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ERIC Number: ED249611
Record Type: Non-Journal
Publication Date: 1983-Oct-4
Pages: 11
Abstractor: N/A
Reference Count: N/A
The Politics of Federal Aid to Education.
Curley, John R.
Educational policy decisions are political and are affected by demographic, economic, and social factors that influence policy-makers. As the number of federal government programs grew from the 1960's to the 1980's, so did the number of special interest groups lobbying in Washington, District of Columbia, to promote legislation, regulations, and decisions favorable to their clientele. Education is represented by over 100 educational organizations, and the differing orientations of these groups can cause disagreements. Some groups are more political than others and have more influence, such as the National Education Association and the American Federation of Teachers. The formation of coalitions between groups can result in increased influence as this is probably the most effective way for special interest groups to have an impact on policy. One such coalition is the Committee for Education Programs, a coalition of 80 organizations. Other less broadly based coalitions work to enhance certain aid programs and others are spawned by the enactment of the aid programs themselves. The effectiveness of narrow special interest groups is evidenced by the fact most federal aid to education has been designated for specific programs or populations. In 1981 the Educational Consolidation and Improvement Act consolidated many educational aid programs into an education Block Grant and funding for other programs was reduced. However, the political environment is subject to change. Currently, education is high on the national agenda and, in fiscal year 1984, Congress added 1.2 billion dollars to the federal budget for education. (MD)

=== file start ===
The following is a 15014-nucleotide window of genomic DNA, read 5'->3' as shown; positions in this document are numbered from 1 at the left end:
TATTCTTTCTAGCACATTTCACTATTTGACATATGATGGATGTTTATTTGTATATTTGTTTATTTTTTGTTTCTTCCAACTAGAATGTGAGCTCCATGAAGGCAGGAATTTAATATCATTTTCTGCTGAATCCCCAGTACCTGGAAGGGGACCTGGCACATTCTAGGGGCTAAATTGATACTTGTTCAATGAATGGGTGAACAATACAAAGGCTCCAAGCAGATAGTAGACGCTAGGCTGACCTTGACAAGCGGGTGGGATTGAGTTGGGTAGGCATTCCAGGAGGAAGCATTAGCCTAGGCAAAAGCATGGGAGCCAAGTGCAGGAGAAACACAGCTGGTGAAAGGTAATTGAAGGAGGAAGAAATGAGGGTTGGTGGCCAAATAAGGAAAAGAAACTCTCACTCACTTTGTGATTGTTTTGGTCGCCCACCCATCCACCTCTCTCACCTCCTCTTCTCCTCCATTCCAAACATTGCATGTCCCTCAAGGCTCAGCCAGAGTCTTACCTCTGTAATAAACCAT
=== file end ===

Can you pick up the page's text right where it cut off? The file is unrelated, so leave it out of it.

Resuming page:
Publication Type: Reports - Descriptive; Speeches/Meeting Papers
Education Level: N/A
Audience: Policymakers
Language: English
Sponsor: N/A
Authoring Institution: N/A